Aviator, But Not Leo, Wins British Oscars
The Aviator, this year's most nominated Oscar contender with 11, soared on Saturday at Britain's equivalent of the Hollywood competition: the British Academy Film Awards.
Director Martin Scorsese's epic biography of eccentric industrialist and moviemaker Howard Hughes was named best picture and picked up three additional awards, more than any other film – but Scorsese and star Leonardo DiCaprio left empty handed.
Despite the turn of events, and the movie's so-so box-office response in America, DiCaprio – who lost to absentee Ray star Jamie Foxx as best actor – told reporters: "The film has gone so far beyond our expectations. And I had huge expectations for this movie. We had a lot stacked up against us. It was a lot to pull off, but we pulled it off with flying colors."
The director's prize went to Britain's Mike Leigh for Vera Drake, which also scored best actress honors for Imelda Staunton. As for Leigh's Oscar chances come Feb. 27, when he and Scorsese face off again in the race for best director, he says: "I think we should have rather less chance of winning something there. We're the outsiders."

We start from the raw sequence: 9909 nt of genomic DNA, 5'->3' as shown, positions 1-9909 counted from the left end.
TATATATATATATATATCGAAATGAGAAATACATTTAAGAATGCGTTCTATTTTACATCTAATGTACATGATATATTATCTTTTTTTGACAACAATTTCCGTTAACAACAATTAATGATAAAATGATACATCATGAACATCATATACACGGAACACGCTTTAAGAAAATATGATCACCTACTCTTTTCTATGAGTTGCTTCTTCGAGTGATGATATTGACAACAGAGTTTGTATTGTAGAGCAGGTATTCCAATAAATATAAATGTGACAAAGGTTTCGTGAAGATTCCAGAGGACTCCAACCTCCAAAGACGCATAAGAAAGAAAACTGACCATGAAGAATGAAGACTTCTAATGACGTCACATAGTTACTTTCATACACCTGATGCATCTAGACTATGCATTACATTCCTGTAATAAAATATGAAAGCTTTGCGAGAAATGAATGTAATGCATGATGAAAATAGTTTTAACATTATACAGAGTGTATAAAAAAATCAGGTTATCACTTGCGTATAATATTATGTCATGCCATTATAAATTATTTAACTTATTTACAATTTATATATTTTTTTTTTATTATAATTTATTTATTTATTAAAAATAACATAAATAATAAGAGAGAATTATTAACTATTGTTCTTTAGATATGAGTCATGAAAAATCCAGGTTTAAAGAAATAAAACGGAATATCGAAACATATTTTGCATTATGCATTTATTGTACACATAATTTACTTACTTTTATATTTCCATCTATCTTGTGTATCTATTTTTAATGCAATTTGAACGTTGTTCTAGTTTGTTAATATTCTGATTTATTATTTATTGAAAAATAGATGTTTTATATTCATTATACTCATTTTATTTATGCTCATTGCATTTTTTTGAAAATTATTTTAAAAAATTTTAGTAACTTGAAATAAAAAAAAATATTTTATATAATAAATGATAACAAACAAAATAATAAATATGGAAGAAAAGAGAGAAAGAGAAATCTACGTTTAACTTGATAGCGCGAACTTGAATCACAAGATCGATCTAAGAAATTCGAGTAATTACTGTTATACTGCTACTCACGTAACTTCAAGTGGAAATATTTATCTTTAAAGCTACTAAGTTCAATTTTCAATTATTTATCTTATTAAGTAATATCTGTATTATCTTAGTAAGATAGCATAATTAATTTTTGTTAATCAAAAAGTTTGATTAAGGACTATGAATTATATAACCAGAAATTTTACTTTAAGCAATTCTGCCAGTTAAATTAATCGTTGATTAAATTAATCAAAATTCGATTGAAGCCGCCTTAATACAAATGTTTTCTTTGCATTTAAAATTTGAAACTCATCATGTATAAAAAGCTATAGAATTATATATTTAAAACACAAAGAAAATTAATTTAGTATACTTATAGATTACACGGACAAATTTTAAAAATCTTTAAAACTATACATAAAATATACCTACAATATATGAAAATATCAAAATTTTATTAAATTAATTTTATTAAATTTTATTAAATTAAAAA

The Oscar Best Picture nominee Sideways was recognized for its best adapted screenplay by Alexander Payne and Jim Taylor.
Another BAFTA winner was supporting actress Cate Blanchett, who plays Katharine Hepburn in The Aviator, the same role for which she is Oscar nominated. "I'm going through that horrendous pressure of choosing a frock," the Australian actress lamented when asked about the Hollywood ceremony.
One more BAFTA winner up for an Oscar was Closer supporting actor Clive Owen – who took his time reacting to the announcement, until his wife Sarah-Jane elbowed him. He then leapt out of his seat and told the giggling crowd from the podium: "I didn't hear my name get called."
Speaking afterwards, Owen, who also took home the Golden Globe, said his slow reaction might have had something to do with his having never won anything before this awards season.
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